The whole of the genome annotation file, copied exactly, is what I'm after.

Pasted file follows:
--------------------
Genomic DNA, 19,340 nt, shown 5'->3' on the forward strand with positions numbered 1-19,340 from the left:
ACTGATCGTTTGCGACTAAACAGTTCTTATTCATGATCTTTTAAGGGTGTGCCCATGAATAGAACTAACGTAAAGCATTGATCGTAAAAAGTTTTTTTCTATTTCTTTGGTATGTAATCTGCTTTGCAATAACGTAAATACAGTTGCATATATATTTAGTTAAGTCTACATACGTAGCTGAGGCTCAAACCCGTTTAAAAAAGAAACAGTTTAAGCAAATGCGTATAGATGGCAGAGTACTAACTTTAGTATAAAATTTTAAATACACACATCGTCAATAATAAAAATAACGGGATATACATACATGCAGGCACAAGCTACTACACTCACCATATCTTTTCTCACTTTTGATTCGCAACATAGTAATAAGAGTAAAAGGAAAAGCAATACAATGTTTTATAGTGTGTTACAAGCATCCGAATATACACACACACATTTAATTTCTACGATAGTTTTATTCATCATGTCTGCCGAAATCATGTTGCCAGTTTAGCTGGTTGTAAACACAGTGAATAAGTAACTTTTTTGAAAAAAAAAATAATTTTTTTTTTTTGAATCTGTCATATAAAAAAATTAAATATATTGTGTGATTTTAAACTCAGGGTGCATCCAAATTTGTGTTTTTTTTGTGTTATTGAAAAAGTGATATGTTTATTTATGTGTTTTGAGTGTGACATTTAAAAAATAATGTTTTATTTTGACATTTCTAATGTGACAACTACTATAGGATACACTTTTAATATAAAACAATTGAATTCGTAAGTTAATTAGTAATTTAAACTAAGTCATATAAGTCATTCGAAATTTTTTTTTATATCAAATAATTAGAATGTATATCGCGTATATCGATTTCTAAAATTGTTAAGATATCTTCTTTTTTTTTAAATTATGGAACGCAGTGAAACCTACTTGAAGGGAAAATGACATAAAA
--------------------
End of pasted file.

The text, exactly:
Genomic DNA, 19,340 nt, shown 5'->3' on the forward strand with positions numbered 1-19,340 from the left:
ACTGATCGTTTGCGACTAAACAGTTCTTATTCATGATCTTTTAAGGGTGTGCCCATGAATAGAACTAACGTAAAGCATTGATCGTAAAAAGTTTTTTTCTATTTCTTTGGTATGTAATCTGCTTTGCAATAACGTAAATACAGTTGCATATATATTTAGTTAAGTCTACATACGTAGCTGAGGCTCAAACCCGTTTAAAAAAGAAACAGTTTAAGCAAATGCGTATAGATGGCAGAGTACTAACTTTAGTATAAAATTTTAAATACACACATCGTCAATAATAAAAATAACGGGATATACATACATGCAGGCACAAGCTACTACACTCACCATATCTTTTCTCACTTTTGATTCGCAACATAGTAATAAGAGTAAAAGGAAAAGCAATACAATGTTTTATAGTGTGTTACAAGCATCCGAATATACACACACACATTTAATTTCTACGATAGTTTTATTCATCATGTCTGCCGAAATCATGTTGCCAGTTTAGCTGGTTGTAAACACAGTGAATAAGTAACTTTTTTGAAAAAAAAAATAATTTTTTTTTTTTGAATCTGTCATATAAAAAAATTAAATATATTGTGTGATTTTAAACTCAGGGTGCATCCAAATTTGTGTTTTTTTTGTGTTATTGAAAAAGTGATATGTTTATTTATGTGTTTTGAGTGTGACATTTAAAAAATAATGTTTTATTTTGACATTTCTAATGTGACAACTACTATAGGATACACTTTTAATATAAAACAATTGAATTCGTAAGTTAATTAGTAATTTAAACTAAGTCATATAAGTCATTCGAAATTTTTTTTTATATCAAATAATTAGAATGTATATCGCGTATATCGATTTCTAAAATTGTTAAGATATCTTCTTTTTTTTTAAATTATGGAACGCAGTGAAACCTACTTGAAGGGAAAATGACATAAAA